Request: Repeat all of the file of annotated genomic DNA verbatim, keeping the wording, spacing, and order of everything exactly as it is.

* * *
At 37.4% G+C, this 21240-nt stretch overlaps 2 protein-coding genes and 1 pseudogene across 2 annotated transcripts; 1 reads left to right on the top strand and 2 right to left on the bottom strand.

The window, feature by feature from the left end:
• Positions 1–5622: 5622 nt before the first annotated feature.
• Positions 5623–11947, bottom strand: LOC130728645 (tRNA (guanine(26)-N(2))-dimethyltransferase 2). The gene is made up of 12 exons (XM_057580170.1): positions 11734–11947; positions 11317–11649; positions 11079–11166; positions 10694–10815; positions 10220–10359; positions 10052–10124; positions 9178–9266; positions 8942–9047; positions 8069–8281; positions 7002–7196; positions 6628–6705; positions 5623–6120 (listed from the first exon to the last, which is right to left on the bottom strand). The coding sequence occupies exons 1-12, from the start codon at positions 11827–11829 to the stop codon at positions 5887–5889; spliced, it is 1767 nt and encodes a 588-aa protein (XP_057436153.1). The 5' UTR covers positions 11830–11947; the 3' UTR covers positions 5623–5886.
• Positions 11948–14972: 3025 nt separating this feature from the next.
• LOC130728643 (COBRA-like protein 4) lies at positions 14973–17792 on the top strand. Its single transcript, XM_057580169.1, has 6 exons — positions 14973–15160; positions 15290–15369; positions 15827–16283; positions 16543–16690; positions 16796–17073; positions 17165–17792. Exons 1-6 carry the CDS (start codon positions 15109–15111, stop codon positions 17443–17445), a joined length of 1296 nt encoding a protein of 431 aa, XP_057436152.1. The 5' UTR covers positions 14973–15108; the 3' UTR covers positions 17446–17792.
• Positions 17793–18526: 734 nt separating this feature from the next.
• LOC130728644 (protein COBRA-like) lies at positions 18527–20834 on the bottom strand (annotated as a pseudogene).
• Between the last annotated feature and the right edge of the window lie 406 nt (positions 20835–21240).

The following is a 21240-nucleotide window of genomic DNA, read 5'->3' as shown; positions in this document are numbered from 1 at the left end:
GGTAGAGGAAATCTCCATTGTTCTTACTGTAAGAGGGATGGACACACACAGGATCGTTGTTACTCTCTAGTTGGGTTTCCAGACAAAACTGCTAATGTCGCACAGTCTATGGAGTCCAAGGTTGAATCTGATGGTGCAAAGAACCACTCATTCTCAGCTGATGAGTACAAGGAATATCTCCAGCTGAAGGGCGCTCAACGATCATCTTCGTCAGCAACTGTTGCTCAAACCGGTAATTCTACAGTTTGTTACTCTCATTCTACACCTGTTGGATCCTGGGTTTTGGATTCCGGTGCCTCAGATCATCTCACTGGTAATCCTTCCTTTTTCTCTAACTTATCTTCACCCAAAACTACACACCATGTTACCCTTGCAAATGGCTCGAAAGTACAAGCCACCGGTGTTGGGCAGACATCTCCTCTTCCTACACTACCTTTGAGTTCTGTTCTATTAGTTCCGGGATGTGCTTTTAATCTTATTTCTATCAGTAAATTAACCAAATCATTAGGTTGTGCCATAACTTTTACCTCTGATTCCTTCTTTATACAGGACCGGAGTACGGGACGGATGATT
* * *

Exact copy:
At 37.4% G+C, this 21240-nt stretch overlaps 2 protein-coding genes and 1 pseudogene across 2 annotated transcripts; 1 reads left to right on the top strand and 2 right to left on the bottom strand.

The window, feature by feature from the left end:
• Positions 1–5622: 5622 nt before the first annotated feature.
• Positions 5623–11947, bottom strand: LOC130728645 (tRNA (guanine(26)-N(2))-dimethyltransferase 2). The gene is made up of 12 exons (XM_057580170.1): positions 11734–11947; positions 11317–11649; positions 11079–11166; positions 10694–10815; positions 10220–10359; positions 10052–10124; positions 9178–9266; positions 8942–9047; positions 8069–8281; positions 7002–7196; positions 6628–6705; positions 5623–6120 (listed from the first exon to the last, which is right to left on the bottom strand). The coding sequence occupies exons 1-12, from the start codon at positions 11827–11829 to the stop codon at positions 5887–5889; spliced, it is 1767 nt and encodes a 588-aa protein (XP_057436153.1). The 5' UTR covers positions 11830–11947; the 3' UTR covers positions 5623–5886.
• Positions 11948–14972: 3025 nt separating this feature from the next.
• LOC130728643 (COBRA-like protein 4) lies at positions 14973–17792 on the top strand. Its single transcript, XM_057580169.1, has 6 exons — positions 14973–15160; positions 15290–15369; positions 15827–16283; positions 16543–16690; positions 16796–17073; positions 17165–17792. Exons 1-6 carry the CDS (start codon positions 15109–15111, stop codon positions 17443–17445), a joined length of 1296 nt encoding a protein of 431 aa, XP_057436152.1. The 5' UTR covers positions 14973–15108; the 3' UTR covers positions 17446–17792.
• Positions 17793–18526: 734 nt separating this feature from the next.
• LOC130728644 (protein COBRA-like) lies at positions 18527–20834 on the bottom strand (annotated as a pseudogene).
• Between the last annotated feature and the right edge of the window lie 406 nt (positions 20835–21240).

The following is a 21240-nucleotide window of genomic DNA, read 5'->3' as shown; positions in this document are numbered from 1 at the left end:
GGTAGAGGAAATCTCCATTGTTCTTACTGTAAGAGGGATGGACACACACAGGATCGTTGTTACTCTCTAGTTGGGTTTCCAGACAAAACTGCTAATGTCGCACAGTCTATGGAGTCCAAGGTTGAATCTGATGGTGCAAAGAACCACTCATTCTCAGCTGATGAGTACAAGGAATATCTCCAGCTGAAGGGCGCTCAACGATCATCTTCGTCAGCAACTGTTGCTCAAACCGGTAATTCTACAGTTTGTTACTCTCATTCTACACCTGTTGGATCCTGGGTTTTGGATTCCGGTGCCTCAGATCATCTCACTGGTAATCCTTCCTTTTTCTCTAACTTATCTTCACCCAAAACTACACACCATGTTACCCTTGCAAATGGCTCGAAAGTACAAGCCACCGGTGTTGGGCAGACATCTCCTCTTCCTACACTACCTTTGAGTTCTGTTCTATTAGTTCCGGGATGTGCTTTTAATCTTATTTCTATCAGTAAATTAACCAAATCATTAGGTTGTGCCATAACTTTTACCTCTGATTCCTTCTTTATACAGGACCGGAGTACGGGACGGATGATT